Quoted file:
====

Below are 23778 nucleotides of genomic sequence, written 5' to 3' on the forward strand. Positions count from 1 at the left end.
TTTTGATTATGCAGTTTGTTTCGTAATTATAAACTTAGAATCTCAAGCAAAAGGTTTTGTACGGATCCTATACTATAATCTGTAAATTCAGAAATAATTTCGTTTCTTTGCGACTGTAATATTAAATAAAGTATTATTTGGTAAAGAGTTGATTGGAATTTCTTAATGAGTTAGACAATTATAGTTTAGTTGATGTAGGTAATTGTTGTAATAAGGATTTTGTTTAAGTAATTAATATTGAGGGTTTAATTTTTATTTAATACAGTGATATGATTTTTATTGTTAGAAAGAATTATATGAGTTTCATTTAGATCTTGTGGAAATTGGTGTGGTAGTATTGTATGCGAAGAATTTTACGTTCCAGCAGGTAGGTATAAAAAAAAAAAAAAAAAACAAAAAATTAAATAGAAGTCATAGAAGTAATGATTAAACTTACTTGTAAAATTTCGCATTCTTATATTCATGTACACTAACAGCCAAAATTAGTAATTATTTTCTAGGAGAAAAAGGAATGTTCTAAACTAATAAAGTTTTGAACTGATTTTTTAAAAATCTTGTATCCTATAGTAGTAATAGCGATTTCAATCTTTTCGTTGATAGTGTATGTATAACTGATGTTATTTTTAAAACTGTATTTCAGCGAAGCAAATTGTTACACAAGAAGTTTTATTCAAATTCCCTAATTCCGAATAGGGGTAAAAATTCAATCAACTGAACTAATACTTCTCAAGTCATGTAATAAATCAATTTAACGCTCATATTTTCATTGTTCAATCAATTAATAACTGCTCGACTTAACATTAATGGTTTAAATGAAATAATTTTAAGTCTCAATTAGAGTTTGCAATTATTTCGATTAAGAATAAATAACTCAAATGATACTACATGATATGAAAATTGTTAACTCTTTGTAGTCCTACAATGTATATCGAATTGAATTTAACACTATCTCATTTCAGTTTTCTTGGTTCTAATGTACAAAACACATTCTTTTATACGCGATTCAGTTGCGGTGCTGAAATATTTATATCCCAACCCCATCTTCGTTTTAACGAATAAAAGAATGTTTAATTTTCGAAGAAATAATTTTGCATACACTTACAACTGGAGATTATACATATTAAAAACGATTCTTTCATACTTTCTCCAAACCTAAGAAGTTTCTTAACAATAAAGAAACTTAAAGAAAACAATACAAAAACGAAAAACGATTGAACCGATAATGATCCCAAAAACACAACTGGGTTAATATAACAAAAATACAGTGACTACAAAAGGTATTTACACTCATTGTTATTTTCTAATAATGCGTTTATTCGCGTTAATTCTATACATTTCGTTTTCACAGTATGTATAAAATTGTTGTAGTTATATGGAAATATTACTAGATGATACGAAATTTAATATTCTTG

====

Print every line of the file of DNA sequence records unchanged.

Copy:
Below are 23778 nucleotides of genomic sequence, written 5' to 3' on the forward strand. Positions count from 1 at the left end.
TTTTGATTATGCAGTTTGTTTCGTAATTATAAACTTAGAATCTCAAGCAAAAGGTTTTGTACGGATCCTATACTATAATCTGTAAATTCAGAAATAATTTCGTTTCTTTGCGACTGTAATATTAAATAAAGTATTATTTGGTAAAGAGTTGATTGGAATTTCTTAATGAGTTAGACAATTATAGTTTAGTTGATGTAGGTAATTGTTGTAATAAGGATTTTGTTTAAGTAATTAATATTGAGGGTTTAATTTTTATTTAATACAGTGATATGATTTTTATTGTTAGAAAGAATTATATGAGTTTCATTTAGATCTTGTGGAAATTGGTGTGGTAGTATTGTATGCGAAGAATTTTACGTTCCAGCAGGTAGGTATAAAAAAAAAAAAAAAAAACAAAAAATTAAATAGAAGTCATAGAAGTAATGATTAAACTTACTTGTAAAATTTCGCATTCTTATATTCATGTACACTAACAGCCAAAATTAGTAATTATTTTCTAGGAGAAAAAGGAATGTTCTAAACTAATAAAGTTTTGAACTGATTTTTTAAAAATCTTGTATCCTATAGTAGTAATAGCGATTTCAATCTTTTCGTTGATAGTGTATGTATAACTGATGTTATTTTTAAAACTGTATTTCAGCGAAGCAAATTGTTACACAAGAAGTTTTATTCAAATTCCCTAATTCCGAATAGGGGTAAAAATTCAATCAACTGAACTAATACTTCTCAAGTCATGTAATAAATCAATTTAACGCTCATATTTTCATTGTTCAATCAATTAATAACTGCTCGACTTAACATTAATGGTTTAAATGAAATAATTTTAAGTCTCAATTAGAGTTTGCAATTATTTCGATTAAGAATAAATAACTCAAATGATACTACATGATATGAAAATTGTTAACTCTTTGTAGTCCTACAATGTATATCGAATTGAATTTAACACTATCTCATTTCAGTTTTCTTGGTTCTAATGTACAAAACACATTCTTTTATACGCGATTCAGTTGCGGTGCTGAAATATTTATATCCCAACCCCATCTTCGTTTTAACGAATAAAAGAATGTTTAATTTTCGAAGAAATAATTTTGCATACACTTACAACTGGAGATTATACATATTAAAAACGATTCTTTCATACTTTCTCCAAACCTAAGAAGTTTCTTAACAATAAAGAAACTTAAAGAAAACAATACAAAAACGAAAAACGATTGAACCGATAATGATCCCAAAAACACAACTGGGTTAATATAACAAAAATACAGTGACTACAAAAGGTATTTACACTCATTGTTATTTTCTAATAATGCGTTTATTCGCGTTAATTCTATACATTTCGTTTTCACAGTATGTATAAAATTGTTGTAGTTATATGGAAATATTACTAGATGATACGAAATTTAATATTCTTG